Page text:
The terms for many popular Mexican foods, like tamale and chipotle, and even some foods that we don't necessarily think of as Mexican, like avocado and chocolate, come from Nahuatl, the language spoken by the Aztecs when the Spanish explorer Hernán Cortés arrived in 1519.
CINCINNATI — April 9, 2013 — For the first time in the 86-year history of the Scripps National Spelling Bee, the evaluation of vocabulary knowledge will be formally incorporated as an element of the competition.
The 2013 Scripps National Spelling Bee will take place on May 28–30 at the Gaylord National Resort and Convention Center in Oxon Hill, Md.
"This is a significant change in the Scripps National Spelling Bee, but also a natural one," said Paige Kimble, director of the Scripps National Spelling Bee. "It represents a deepening of the Bee's commitment to its purpose: to help students improve their spelling, increase their vocabularies, learn concepts and develop correct English usage that will help them all their lives."
Since 2002, a written or computer spelling test has been a component of the Bee that, along with onstage spelling, factored in determining which spellers advanced to the semifinals.
This year, a speller's qualification for the semifinals and championship finals will be based on a cumulative score that incorporates onstage spelling, computer-based spelling questions and computer-based vocabulary questions.
Vocabulary evaluation will count for 50 percent of a speller's overall score. The score determines which spellers advance to the semifinals (Thursday, May 30 at 2:00 p.m. on ESPN2) and the championship finals (Thursday, May 30 at 8:00 p.m. on ESPN).
Because the computer-based tests of spelling and vocabulary are not part of the onstage portion of the Bee, they will not be broadcast on ESPN or any of its affiliates.
"Spelling and vocabulary are, in essence, two sides of the same coin," said Kimble. "As a child studies the spelling of a word and its etymology, he will discover its meaning. As a child learns the meaning of a word, it becomes easier to spell. And all of this enhances the child's knowledge of the English language."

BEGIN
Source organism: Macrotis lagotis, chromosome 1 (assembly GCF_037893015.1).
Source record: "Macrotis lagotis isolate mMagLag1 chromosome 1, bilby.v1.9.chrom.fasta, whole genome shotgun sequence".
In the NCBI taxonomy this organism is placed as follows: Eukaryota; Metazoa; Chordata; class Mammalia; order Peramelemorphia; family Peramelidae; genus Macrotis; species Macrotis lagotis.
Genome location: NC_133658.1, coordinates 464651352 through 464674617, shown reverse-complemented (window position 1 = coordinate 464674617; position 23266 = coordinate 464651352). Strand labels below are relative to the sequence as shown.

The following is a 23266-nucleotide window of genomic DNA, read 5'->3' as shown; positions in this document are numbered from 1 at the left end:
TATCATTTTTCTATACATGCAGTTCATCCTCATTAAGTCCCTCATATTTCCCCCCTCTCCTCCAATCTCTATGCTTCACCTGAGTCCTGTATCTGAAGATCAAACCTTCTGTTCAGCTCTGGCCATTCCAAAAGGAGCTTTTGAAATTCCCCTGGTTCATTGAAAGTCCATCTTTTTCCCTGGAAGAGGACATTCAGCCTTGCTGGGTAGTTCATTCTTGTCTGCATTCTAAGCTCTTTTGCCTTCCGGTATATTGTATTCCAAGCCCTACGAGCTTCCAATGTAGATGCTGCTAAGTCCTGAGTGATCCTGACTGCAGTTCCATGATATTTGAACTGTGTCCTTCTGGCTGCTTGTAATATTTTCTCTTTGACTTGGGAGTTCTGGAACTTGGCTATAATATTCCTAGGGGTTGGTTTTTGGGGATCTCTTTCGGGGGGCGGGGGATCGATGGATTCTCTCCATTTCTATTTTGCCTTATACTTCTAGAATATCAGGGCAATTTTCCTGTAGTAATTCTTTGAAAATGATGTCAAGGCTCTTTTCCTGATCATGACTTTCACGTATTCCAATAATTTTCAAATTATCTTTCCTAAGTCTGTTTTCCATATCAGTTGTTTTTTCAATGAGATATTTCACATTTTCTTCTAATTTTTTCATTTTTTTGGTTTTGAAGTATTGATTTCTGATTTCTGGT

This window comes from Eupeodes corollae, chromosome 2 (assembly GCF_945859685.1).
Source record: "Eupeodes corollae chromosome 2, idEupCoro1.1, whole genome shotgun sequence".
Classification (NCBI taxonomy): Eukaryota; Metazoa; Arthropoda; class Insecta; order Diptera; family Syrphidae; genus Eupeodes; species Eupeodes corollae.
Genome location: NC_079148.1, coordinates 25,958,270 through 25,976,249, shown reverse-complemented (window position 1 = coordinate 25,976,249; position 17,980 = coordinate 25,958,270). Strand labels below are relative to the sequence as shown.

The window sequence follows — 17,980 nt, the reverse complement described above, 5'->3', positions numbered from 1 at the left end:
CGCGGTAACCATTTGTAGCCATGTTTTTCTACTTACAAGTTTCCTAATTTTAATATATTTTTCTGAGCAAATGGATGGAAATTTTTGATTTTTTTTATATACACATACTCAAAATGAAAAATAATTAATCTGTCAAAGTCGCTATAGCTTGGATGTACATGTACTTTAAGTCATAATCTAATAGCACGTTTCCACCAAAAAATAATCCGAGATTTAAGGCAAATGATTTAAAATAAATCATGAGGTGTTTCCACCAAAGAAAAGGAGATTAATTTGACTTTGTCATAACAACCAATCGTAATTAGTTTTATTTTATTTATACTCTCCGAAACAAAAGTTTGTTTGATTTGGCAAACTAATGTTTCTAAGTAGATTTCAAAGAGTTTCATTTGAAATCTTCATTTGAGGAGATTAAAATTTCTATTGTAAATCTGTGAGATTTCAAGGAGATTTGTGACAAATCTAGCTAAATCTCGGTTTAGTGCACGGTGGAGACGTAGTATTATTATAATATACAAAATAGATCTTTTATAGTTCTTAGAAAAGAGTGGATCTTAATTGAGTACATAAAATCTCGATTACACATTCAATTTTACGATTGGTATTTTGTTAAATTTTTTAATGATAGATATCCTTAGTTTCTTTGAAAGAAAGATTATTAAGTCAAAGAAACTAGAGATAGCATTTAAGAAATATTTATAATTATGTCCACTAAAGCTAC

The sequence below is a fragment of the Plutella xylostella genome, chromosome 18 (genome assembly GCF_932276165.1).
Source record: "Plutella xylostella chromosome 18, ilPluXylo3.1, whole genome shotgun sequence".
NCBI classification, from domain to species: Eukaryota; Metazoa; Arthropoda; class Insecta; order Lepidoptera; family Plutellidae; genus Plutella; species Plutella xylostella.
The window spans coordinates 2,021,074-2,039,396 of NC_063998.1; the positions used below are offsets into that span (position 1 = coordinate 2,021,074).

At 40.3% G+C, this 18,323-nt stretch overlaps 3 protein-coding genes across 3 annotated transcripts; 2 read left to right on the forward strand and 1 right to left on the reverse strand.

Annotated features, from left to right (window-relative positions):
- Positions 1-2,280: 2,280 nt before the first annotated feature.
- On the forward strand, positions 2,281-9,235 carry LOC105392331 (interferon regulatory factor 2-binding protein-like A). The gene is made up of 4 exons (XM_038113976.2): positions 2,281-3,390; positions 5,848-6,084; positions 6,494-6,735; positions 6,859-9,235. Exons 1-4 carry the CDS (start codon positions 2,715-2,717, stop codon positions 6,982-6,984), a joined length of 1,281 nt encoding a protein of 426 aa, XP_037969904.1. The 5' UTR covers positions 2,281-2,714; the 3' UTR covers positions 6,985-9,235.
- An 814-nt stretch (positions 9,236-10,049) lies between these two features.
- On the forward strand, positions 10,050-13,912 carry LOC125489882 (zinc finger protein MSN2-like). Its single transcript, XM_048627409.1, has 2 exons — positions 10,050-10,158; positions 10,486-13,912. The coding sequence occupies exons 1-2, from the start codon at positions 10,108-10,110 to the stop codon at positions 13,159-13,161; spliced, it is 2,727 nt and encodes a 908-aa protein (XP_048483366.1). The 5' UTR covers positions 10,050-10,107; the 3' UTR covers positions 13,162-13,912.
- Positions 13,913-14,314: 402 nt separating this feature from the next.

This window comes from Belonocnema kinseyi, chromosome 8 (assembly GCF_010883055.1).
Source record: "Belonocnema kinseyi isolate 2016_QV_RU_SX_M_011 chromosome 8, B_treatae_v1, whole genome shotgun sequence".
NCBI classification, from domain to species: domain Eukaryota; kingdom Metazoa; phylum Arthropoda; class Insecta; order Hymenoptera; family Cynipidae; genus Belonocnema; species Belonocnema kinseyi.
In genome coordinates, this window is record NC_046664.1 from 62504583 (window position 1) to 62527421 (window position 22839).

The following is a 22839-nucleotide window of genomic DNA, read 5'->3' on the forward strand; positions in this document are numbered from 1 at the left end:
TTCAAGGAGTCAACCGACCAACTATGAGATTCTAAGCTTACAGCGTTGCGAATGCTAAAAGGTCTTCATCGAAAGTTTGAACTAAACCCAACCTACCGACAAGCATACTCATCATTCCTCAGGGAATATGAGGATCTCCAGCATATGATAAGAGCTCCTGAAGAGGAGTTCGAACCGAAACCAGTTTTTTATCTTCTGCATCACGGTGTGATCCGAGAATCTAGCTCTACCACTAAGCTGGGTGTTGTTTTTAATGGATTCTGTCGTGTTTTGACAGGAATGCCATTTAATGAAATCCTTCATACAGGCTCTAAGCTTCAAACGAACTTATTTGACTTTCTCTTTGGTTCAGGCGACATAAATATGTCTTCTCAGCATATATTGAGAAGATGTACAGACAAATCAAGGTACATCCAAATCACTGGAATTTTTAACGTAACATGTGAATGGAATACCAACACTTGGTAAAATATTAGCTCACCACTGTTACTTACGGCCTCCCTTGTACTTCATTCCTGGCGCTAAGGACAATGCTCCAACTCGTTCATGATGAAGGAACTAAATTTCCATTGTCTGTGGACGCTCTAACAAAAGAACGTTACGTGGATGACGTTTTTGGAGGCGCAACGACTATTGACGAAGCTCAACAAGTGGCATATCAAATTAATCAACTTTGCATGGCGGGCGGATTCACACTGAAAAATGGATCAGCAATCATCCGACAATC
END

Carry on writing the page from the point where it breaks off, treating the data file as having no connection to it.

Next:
For the 2013–14 school year, the Bee plans to support the learning of vocabulary at all levels by extending vocabulary content to teachers and local spelling-bee organizers. Implementation will be optional. Vocabulary testing was not part of the local bee championships this year.
The timing of the announcement to formally incorporate vocabulary is consistent with the Bee's commitment to fairness for all spellers. All local bee championships were decided by the end of March, and the timing of this announcement provides each speller with the same opportunity to prepare for the vocabulary component of the competition.
There are other changes being introduced to the competition this year:
- There will be a time limit of 45 minutes to take the computer-based spelling and vocabulary test in the Preliminaries and Semifinals. In previous Bees, there was no time limit for taking the computer-based test. In 2012, the median time to take the test was 29 minutes and 34 seconds.
- If a speller misspells in either Round Two or Three of the Preliminaries, the judge will ring the bell and the speller will exit the competition. In recent years, misspelling in Round Two or Three did not immediately result in elimination.
- A computer-based spelling and vocabulary test will be incorporated into the Semifinals this year. In previous years, the computer-based test was only part of the Preliminaries.
- In the minutes following the conclusion of Round Six, in general terms no more than 12 spellers will be named as Championship Finalists. In previous years, the rules neither addressed the number of spellers to qualify for the Championship Finals nor the timing of the determination of Championship Finalists.
The complete rules are available (http://bit.ly/SNSB2013Rules)
as well as an infographic of the competition format (http://bit.ly/SNSB2013Competition) and sample vocabulary questions (http://bit.ly/SBSBSampleQuestions).
Scripps, which is synonymous with "spelling bee," has sponsored the Scripps National Spelling Bee for seven decades. What started in 1925 with nine contestants today has become a cultural celebration of the English language and academic achievement.
This year, 281 spellers will converge in the Washington, D.C. area from eight countries and Department of Defense Schools in Europe and the U.S. territories of American Samoa, Guam, Puerto Rico and the U.S. Virgin Islands.
"The Scripps National Spelling Bee is not only a competition but also a celebration of the English language," said Kimble. "We will continue to foster, leverage and grow our opportunity to inspire children to improve their spelling and increase their vocabularies through the Scripps National Spelling Bee."
If you have questions about rules changes or anything else related to the Scripps National Spelling Bee, please contact us at http://spellingbee.com/contact.